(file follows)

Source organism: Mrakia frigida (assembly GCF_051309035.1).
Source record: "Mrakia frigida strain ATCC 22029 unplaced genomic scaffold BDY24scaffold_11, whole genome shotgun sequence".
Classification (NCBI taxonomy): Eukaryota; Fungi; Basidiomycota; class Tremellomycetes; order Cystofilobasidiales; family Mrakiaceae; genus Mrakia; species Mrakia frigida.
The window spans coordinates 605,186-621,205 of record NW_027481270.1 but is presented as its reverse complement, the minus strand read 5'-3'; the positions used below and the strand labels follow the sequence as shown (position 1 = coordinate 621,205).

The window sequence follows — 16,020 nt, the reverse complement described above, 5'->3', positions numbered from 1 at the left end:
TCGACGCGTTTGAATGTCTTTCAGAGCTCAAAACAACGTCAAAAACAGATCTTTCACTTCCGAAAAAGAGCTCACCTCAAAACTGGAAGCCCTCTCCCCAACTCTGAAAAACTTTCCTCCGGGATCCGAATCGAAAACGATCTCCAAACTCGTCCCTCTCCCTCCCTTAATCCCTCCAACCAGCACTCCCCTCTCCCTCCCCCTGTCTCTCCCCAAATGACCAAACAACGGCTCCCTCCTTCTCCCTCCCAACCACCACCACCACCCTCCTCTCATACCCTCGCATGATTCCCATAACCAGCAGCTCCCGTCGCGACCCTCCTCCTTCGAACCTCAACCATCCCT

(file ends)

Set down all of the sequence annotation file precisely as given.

Source organism: Mrakia frigida (assembly GCF_051309035.1).
Source record: "Mrakia frigida strain ATCC 22029 unplaced genomic scaffold BDY24scaffold_11, whole genome shotgun sequence".
Classification (NCBI taxonomy): Eukaryota; Fungi; Basidiomycota; class Tremellomycetes; order Cystofilobasidiales; family Mrakiaceae; genus Mrakia; species Mrakia frigida.
The window spans coordinates 605,186-621,205 of record NW_027481270.1 but is presented as its reverse complement, the minus strand read 5'-3'; the positions used below and the strand labels follow the sequence as shown (position 1 = coordinate 621,205).

The window sequence follows — 16,020 nt, the reverse complement described above, 5'->3', positions numbered from 1 at the left end:
TCGACGCGTTTGAATGTCTTTCAGAGCTCAAAACAACGTCAAAAACAGATCTTTCACTTCCGAAAAAGAGCTCACCTCAAAACTGGAAGCCCTCTCCCCAACTCTGAAAAACTTTCCTCCGGGATCCGAATCGAAAACGATCTCCAAACTCGTCCCTCTCCCTCCCTTAATCCCTCCAACCAGCACTCCCCTCTCCCTCCCCCTGTCTCTCCCCAAATGACCAAACAACGGCTCCCTCCTTCTCCCTCCCAACCACCACCACCACCCTCCTCTCATACCCTCGCATGATTCCCATAACCAGCAGCTCCCGTCGCGACCCTCCTCCTTCGAACCTCAACCATCCCT